Spanish justice at work?

A true tale from Los Gallardos, which happened a fortnight ago. The names have been changed for my own protection, but all involved are local lads.

A certain fellow, nice but dim is how even his own blessed mother would describe him, a keen amateur footballer, got into a bit of rough and tumble on the field at a recent game up at Los Gallardos football field. He accused his opponent team -captained by his cousin, with whom he has “bad blood” according to some- of tripping him up on purpose, but the ref only saw the aftermath and gave him a yellow card.

Off he stormed, in a temper, and abandoned the game to go home. Home in this case being down the local bar with a few mates.

Later that night, after a few drinks, he rang up the cousin shouting abuse at him down the phone and accusing him of playing dirty. What was actually said nobody knows, but later that night the cousin rang up the Guardia and denounced him, saying that our lad had made threats about roughing up his ex-girlfriend (some relation of the cousin – what, I don’t know, sister I think) “for revenge”. The kid is well known for drunkenly shouting abuse down the phone, but has never, I am assured, so much as even pushed another living human being (off the football field, of course).

This lead to our hero (in the Falstaffian tradition, to be sure) being “picked up”, as I think the expression is, by the local Guardia patrol from a local bar later that night and spending the night cooling his heels in the local nick. An accusation of domestic abuse leads to an automatic arrest in Spain until a trial can be arranged.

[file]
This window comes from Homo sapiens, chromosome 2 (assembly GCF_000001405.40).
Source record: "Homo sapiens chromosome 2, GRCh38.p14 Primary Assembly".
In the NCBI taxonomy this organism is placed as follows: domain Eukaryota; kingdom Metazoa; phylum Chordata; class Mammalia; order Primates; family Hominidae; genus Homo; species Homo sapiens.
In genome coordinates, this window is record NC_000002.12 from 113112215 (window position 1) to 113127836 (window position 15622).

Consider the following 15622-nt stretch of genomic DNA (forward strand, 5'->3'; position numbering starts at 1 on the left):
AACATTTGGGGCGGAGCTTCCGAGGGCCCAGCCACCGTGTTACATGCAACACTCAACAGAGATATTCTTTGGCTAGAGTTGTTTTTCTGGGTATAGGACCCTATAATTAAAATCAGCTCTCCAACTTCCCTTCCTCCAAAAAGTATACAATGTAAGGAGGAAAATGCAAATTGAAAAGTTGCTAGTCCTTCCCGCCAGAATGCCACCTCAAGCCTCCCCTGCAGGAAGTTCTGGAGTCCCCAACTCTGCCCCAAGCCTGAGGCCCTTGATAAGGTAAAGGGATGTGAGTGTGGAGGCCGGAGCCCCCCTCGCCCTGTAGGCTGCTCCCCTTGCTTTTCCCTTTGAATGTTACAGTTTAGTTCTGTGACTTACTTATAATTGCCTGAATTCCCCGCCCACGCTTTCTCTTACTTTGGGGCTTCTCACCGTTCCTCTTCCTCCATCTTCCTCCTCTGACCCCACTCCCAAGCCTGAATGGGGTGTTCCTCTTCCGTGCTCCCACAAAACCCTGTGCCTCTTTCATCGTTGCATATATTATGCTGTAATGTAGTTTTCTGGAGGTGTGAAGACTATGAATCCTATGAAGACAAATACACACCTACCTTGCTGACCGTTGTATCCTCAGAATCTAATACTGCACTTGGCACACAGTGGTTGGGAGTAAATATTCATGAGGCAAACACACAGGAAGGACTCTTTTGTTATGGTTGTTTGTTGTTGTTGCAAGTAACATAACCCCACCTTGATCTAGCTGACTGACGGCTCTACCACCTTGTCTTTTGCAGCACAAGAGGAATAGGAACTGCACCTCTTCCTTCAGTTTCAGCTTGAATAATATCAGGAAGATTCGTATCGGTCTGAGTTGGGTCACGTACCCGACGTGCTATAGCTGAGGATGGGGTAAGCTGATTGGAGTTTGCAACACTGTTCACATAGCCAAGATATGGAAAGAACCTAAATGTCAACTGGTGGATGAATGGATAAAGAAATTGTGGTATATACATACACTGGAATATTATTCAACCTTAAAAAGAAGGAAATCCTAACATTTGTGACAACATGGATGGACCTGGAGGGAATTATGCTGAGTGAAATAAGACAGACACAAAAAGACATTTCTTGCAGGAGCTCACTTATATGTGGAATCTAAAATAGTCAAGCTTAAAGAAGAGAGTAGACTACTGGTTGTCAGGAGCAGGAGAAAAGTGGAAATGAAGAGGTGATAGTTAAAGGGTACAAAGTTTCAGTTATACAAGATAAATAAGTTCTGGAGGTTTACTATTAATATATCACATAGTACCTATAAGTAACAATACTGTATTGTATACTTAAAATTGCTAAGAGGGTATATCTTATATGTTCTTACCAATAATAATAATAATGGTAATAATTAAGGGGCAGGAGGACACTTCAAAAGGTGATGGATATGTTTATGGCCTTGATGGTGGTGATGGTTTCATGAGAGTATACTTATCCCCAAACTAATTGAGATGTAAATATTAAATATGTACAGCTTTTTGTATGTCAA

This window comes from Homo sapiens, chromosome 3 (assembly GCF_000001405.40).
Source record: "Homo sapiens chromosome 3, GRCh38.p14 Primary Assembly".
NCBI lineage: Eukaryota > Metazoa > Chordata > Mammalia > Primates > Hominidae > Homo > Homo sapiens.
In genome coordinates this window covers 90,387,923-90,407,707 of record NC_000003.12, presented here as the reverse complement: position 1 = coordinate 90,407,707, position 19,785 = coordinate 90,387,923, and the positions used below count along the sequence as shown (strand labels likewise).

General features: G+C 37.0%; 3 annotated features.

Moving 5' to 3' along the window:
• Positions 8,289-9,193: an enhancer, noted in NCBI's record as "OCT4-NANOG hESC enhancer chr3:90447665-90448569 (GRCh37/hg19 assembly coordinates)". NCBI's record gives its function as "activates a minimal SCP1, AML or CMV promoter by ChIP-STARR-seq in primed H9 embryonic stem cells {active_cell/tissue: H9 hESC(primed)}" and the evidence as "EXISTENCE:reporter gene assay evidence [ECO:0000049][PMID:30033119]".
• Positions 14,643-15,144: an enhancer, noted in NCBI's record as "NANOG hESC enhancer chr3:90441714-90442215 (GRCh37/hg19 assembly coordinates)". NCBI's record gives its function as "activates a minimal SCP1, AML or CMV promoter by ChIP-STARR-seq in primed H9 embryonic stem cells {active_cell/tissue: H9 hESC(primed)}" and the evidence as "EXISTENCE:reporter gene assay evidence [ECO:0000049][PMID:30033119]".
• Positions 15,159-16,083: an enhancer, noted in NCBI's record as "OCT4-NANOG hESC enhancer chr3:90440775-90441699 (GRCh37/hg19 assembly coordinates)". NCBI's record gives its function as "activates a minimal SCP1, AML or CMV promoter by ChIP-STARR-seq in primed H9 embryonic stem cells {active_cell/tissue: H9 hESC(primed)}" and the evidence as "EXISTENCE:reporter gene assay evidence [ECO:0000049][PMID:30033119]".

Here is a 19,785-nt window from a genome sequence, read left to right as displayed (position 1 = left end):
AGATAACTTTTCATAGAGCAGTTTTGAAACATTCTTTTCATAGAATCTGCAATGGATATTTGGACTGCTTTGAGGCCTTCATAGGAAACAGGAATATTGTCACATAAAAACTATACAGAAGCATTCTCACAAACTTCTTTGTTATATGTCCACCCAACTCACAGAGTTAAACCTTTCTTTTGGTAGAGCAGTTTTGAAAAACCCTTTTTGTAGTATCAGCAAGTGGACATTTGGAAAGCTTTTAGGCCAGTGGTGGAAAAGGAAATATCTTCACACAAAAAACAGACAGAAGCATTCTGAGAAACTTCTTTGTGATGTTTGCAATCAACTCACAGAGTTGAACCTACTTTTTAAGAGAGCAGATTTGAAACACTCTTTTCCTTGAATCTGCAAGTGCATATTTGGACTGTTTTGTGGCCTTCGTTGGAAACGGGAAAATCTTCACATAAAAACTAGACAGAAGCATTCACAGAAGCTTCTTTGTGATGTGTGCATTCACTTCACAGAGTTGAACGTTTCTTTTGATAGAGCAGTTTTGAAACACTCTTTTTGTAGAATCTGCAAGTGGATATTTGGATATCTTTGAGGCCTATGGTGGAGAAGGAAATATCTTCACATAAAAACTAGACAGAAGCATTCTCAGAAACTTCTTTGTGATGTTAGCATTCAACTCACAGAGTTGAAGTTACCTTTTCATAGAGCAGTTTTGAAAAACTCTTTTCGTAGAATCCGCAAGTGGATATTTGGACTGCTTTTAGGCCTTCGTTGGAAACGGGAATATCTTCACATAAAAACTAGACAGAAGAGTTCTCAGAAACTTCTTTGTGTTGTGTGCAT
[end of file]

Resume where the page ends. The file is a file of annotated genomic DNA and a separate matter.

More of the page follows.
The next morning, sweaty and unshaven, he was up in front of the local beak in Vera. The ex-girlfriend had told the man from the local court that she “didn’t want to get involved and let the two primos sort it out, nothing to do with me” and refused to testify. Everyone who has told me this story swears blind that the relationship had always been on-off, they never lived together and it had ended quite some time previously in a fairly amicable manner.

Of course, since the ex-girlfriend refused to testify, and a blood relation of the woman involved (the primo) had denounced him for threatened domestic abuse, he was given a caution, a fine and a three month restraining order against the ex. He cannot go within 50m of her without being arrested, despite the fact that she never complained, asked for the order and told the court official that “it was a childish fight between two primos who never got on.

Fair enough, even though Los Gallardos is a small place. Sadly, he lives in the apartment next to her.

The story goes that the cops who dropped him off realised that he lived next door to her, and informed him that if he returned home he would be automatically arrested. They waited for him to grab a few things then dropped him off at his mothers, warning him that they would drop by occasionally and if they saw any lights on at his place, he’d go to jail for the reminder of the three months the restraining order had to run.

He’s now living at his Mothers, and is not a happy bunny.

Meanwhile, the ex-mayor of El Ejido who stole 200 million euros is still walking about a free man, enjoying the many local decent restaurants and, I am told, recently enjoyed a short holiday “somewhere nice”.

Doesn’t seem fair really, does it?


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